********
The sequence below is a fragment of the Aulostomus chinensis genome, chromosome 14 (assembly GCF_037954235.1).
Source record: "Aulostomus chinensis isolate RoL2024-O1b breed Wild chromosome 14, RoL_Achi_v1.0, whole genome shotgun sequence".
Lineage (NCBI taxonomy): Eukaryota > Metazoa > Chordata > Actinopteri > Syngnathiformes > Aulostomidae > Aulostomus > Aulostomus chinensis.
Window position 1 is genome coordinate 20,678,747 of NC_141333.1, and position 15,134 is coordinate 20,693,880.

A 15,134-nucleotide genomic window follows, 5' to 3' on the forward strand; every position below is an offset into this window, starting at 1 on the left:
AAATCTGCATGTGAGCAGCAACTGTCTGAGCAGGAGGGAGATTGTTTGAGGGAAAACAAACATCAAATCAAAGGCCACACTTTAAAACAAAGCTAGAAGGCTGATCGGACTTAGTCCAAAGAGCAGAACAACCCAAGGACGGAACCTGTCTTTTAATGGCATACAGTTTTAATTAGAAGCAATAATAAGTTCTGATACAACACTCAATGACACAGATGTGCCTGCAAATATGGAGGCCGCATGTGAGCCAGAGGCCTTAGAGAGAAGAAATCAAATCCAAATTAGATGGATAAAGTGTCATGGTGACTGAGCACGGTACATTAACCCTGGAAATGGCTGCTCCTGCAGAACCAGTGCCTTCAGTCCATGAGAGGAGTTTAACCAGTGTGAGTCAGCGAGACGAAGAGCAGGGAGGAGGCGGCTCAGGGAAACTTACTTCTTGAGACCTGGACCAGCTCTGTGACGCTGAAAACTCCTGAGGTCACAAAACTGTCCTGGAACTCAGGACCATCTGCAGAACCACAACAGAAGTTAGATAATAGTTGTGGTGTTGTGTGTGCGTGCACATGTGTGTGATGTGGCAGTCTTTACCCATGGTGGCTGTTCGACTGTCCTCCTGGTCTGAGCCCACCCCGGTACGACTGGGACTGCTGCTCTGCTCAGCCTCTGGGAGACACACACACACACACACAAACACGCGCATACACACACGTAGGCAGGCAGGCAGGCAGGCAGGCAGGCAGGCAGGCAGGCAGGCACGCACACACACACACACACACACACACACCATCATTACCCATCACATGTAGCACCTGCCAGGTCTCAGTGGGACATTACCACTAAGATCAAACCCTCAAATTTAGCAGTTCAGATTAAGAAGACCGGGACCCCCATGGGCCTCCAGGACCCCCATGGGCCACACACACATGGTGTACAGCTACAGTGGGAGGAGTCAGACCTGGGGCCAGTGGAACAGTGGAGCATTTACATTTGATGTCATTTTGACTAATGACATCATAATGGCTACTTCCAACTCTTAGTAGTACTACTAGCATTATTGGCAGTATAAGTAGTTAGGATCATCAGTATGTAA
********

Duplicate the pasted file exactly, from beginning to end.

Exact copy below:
The sequence below is a fragment of the Aulostomus chinensis genome, chromosome 14 (assembly GCF_037954235.1).
Source record: "Aulostomus chinensis isolate RoL2024-O1b breed Wild chromosome 14, RoL_Achi_v1.0, whole genome shotgun sequence".
Lineage (NCBI taxonomy): Eukaryota > Metazoa > Chordata > Actinopteri > Syngnathiformes > Aulostomidae > Aulostomus > Aulostomus chinensis.
Window position 1 is genome coordinate 20,678,747 of NC_141333.1, and position 15,134 is coordinate 20,693,880.

A 15,134-nucleotide genomic window follows, 5' to 3' on the forward strand; every position below is an offset into this window, starting at 1 on the left:
AAATCTGCATGTGAGCAGCAACTGTCTGAGCAGGAGGGAGATTGTTTGAGGGAAAACAAACATCAAATCAAAGGCCACACTTTAAAACAAAGCTAGAAGGCTGATCGGACTTAGTCCAAAGAGCAGAACAACCCAAGGACGGAACCTGTCTTTTAATGGCATACAGTTTTAATTAGAAGCAATAATAAGTTCTGATACAACACTCAATGACACAGATGTGCCTGCAAATATGGAGGCCGCATGTGAGCCAGAGGCCTTAGAGAGAAGAAATCAAATCCAAATTAGATGGATAAAGTGTCATGGTGACTGAGCACGGTACATTAACCCTGGAAATGGCTGCTCCTGCAGAACCAGTGCCTTCAGTCCATGAGAGGAGTTTAACCAGTGTGAGTCAGCGAGACGAAGAGCAGGGAGGAGGCGGCTCAGGGAAACTTACTTCTTGAGACCTGGACCAGCTCTGTGACGCTGAAAACTCCTGAGGTCACAAAACTGTCCTGGAACTCAGGACCATCTGCAGAACCACAACAGAAGTTAGATAATAGTTGTGGTGTTGTGTGTGCGTGCACATGTGTGTGATGTGGCAGTCTTTACCCATGGTGGCTGTTCGACTGTCCTCCTGGTCTGAGCCCACCCCGGTACGACTGGGACTGCTGCTCTGCTCAGCCTCTGGGAGACACACACACACACACACAAACACGCGCATACACACACGTAGGCAGGCAGGCAGGCAGGCAGGCAGGCAGGCAGGCAGGCAGGCACGCACACACACACACACACACACACACACCATCATTACCCATCACATGTAGCACCTGCCAGGTCTCAGTGGGACATTACCACTAAGATCAAACCCTCAAATTTAGCAGTTCAGATTAAGAAGACCGGGACCCCCATGGGCCTCCAGGACCCCCATGGGCCACACACACATGGTGTACAGCTACAGTGGGAGGAGTCAGACCTGGGGCCAGTGGAACAGTGGAGCATTTACATTTGATGTCATTTTGACTAATGACATCATAATGGCTACTTCCAACTCTTAGTAGTACTACTAGCATTATTGGCAGTATAAGTAGTTAGGATCATCAGTATGTAA